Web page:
Math ImageryThe connection between mathematics and art goes back thousands of years. Mathematics has been used in the design of Gothic cathedrals, Rose windows, oriental rugs, mosaics and tilings. Geometric forms were fundamental to the cubists and many abstract expressionists, and award-winning sculptors have used topology as the basis for their pieces. Dutch artist M.C. Escher represented infinity, Möbius bands, tessellations, deformations, reflections, Platonic solids, spirals, symmetry, and the hyperbolic plane in his works.

Mathematicians and artists continue to create stunning works in all media and to explore the visualization of mathematics--origami, computer-generated landscapes, tesselations, fractals, anamorphic art, and more.

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"Wisdom," by Stephen Ren261 viewsThis image is centered on -1.5798, and is magnified 6500x from the original fractal. It is generated with 100 iterations of tetration. See hi-resolution versions of Tetration Fractals. --- Stephen Ren
"Towards Infinite Smallness - 2," by Irene Rousseau ( views47 x 47 x 8 cm, Venetian glass on wood hand cut by artist, 2016

This mosaic wall sculpture consists of tessellated (tightly fitted together) patterns and each sculpture is a 3D disc with 18.5" diameter. The hyperbolic sculpture is composed of planes, each suggests negative curvature and represents the concept of infinite smallness contained within the bounding edge. Hyperbolic geometry can be represented as the points in a circular disc with hyperbolic distance defined. A hyperbolic plane has infinite structures within boundaries.In my hyperbolic sculpture repeating patterns which decrease in size at the bounding edge metaphorically represent infinity. Symmetry is a transformation that preserves the distance as shown on the surface tiling patterns of the sculpture. --- Irene Rousseau
"Linked Tetra Frames," by Carlo Séquin (University of California, Berkeley)256 views48 x 40 x 30 cm, pvc-pipes, painted, 2016

With Walt van Ballegooijen we have studied the number of topologically different ways in which two identical tetrahedral wire-frames could be interlinked. Not counting mirror images separately, we have found eleven different configurations. For each topological configuration there is a maximal clearance between the infinitely thin mathematical wire frames. If the edges are expanded to a diameter identical to this clearance, then a rigid structure results. This particular configuration has been scaled up to accommodate fattened edges of 22mm diameter, the size of the PVC pipes employed. --- Carlo Séquin
"A Frieze Sampler," by Frank A. Farris, Santa Clara University, CA256 viewsDigital print on aluminum, 20" x 24", 2016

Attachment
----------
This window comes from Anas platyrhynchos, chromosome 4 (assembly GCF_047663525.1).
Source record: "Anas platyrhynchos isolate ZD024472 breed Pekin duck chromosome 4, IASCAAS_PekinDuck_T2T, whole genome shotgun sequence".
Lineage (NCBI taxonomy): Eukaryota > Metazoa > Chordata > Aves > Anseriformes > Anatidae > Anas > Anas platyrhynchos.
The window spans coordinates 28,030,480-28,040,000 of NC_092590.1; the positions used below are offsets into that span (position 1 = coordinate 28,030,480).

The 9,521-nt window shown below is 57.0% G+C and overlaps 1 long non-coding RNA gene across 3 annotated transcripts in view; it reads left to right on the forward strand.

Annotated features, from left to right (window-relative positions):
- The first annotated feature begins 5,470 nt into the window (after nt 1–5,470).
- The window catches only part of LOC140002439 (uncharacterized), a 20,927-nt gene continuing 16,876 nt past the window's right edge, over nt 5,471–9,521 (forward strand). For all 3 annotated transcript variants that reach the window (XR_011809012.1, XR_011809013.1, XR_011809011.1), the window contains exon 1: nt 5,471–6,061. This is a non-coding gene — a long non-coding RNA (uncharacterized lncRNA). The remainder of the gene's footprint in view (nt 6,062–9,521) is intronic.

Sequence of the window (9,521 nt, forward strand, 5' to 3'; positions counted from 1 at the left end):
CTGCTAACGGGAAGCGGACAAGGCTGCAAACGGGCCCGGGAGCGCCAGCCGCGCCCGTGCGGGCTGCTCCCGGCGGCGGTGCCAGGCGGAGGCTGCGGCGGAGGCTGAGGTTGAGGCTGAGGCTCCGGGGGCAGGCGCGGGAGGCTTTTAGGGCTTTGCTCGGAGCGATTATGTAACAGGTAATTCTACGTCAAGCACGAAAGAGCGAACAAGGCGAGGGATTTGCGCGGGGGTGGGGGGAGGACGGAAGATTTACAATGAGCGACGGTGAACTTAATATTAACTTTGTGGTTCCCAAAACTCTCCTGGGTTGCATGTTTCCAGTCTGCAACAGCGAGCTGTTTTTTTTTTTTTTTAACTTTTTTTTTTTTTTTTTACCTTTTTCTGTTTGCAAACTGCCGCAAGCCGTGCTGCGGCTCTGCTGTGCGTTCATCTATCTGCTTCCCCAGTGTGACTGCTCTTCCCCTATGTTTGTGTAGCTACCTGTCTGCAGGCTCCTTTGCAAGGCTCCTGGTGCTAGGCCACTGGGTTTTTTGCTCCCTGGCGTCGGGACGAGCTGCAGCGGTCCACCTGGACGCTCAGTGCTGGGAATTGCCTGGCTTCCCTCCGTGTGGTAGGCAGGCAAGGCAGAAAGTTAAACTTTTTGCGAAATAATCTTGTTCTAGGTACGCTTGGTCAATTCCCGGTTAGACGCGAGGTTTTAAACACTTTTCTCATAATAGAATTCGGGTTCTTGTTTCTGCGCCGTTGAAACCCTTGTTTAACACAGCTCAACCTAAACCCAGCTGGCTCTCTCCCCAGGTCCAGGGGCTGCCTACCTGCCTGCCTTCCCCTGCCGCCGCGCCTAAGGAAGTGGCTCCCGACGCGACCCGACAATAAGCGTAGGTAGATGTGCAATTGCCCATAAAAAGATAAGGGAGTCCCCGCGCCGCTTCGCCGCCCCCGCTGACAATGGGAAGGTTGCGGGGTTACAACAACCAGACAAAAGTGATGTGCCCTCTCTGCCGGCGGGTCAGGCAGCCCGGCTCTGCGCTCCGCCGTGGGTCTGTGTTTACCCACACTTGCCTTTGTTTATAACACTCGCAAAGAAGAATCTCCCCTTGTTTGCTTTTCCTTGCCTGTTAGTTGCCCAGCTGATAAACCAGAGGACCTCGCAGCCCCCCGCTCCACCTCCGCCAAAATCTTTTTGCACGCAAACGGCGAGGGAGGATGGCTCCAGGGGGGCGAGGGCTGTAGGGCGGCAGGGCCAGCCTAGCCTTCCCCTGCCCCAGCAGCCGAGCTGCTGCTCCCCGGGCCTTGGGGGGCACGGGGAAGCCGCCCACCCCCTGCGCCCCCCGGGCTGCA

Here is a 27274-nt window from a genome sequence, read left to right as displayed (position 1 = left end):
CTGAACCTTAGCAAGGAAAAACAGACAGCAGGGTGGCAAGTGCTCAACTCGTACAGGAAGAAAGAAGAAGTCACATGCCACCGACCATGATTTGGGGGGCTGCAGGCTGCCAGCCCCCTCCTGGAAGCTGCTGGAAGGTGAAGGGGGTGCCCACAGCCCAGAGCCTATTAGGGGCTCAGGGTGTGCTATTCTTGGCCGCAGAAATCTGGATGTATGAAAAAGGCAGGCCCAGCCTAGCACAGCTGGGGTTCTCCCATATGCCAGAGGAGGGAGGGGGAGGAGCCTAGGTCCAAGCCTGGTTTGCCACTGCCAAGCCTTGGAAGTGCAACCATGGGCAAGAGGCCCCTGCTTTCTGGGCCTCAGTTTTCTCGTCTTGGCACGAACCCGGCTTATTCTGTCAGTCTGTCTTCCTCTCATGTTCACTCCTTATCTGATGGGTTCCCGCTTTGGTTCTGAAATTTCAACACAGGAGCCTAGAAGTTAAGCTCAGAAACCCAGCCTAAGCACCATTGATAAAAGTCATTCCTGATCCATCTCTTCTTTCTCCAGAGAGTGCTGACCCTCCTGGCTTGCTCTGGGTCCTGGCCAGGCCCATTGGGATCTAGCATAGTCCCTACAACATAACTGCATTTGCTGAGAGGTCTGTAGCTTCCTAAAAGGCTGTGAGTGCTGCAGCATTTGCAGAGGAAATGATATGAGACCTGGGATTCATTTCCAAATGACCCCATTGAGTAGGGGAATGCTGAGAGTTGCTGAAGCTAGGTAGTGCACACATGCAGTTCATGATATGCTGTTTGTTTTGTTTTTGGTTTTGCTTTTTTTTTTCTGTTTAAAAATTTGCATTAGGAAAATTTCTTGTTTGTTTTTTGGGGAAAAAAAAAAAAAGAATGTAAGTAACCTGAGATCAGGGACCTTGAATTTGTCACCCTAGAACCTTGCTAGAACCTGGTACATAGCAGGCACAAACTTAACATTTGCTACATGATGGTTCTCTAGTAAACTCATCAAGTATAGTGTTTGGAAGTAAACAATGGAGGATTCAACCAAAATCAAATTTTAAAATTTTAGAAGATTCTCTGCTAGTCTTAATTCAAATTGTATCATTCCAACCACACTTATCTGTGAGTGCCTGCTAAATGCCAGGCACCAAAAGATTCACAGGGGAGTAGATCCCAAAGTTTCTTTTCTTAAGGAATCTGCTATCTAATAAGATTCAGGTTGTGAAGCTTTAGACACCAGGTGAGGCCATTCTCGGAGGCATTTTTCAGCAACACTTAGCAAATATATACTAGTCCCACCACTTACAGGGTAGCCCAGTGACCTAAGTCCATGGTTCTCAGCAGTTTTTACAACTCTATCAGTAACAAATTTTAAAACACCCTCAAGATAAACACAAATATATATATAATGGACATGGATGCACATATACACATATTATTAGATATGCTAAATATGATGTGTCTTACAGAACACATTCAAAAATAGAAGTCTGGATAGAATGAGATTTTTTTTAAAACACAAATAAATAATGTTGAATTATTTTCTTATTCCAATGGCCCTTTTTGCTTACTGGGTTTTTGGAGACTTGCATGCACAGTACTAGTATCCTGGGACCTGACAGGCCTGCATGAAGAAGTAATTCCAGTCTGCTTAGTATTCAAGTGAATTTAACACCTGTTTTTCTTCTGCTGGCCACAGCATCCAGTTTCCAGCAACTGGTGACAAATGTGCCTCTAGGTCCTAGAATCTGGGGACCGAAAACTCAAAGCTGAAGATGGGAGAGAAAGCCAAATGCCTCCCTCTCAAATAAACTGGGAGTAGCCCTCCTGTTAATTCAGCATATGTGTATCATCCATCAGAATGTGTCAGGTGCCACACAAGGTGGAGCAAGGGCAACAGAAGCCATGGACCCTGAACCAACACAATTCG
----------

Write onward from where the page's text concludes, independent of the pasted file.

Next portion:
Friezes take their name from an architectural feature: a band of decoration typically along the top of a wall. In the theory of plane symmetry, the first famous classification result says that there exist exactly seven types of frieze patterns. Every pattern ever constructed by anyone, as long as it repeats exactly along one direction, can be classified as belonging to one of these seven types. Mathematicians, like many humans, like to collect exactly one artifact of each type. Here is my sampler of seven friezes, made from source photographs of California wildflowers. I especially like the fourth one down, which exemplifies a glide reflection symmetry—a flip-and-slide motion that leaves the pattern unchanged. --- Frank A. Farris
"Borromean racks," by Saul Schleimer (University of Warwick, Coventry, UK) and Henry Segerman (Oklahoma State University, Stillwater, OK)255 views10 x 10 x 10 cm, 3D printed nylon plastic, 2013

This sculpture consists of three identical pieces. Each has two identical rods; each rod is a rectangular prism with racks on three of its four sides. These racks mesh with one or two racks on the other pieces, for a total of 12 meshings. The pieces interlink in the fashion of the Borromean rings; their long axes form a standard orthogonal frame. When we take the directions of the racks into account, the sculpture has a handedness. At its middle position it realizes its maximal symmetry, a dihedral group of order six. Curiously, the Borromean Racks give an example of a triple of gears that mesh pairwise, but are not frozen. Challenge: Does this pattern of racks extend to tile three-space? If so, how many degrees of freedom does it have? --- Saul Schleimer and Henry Segerman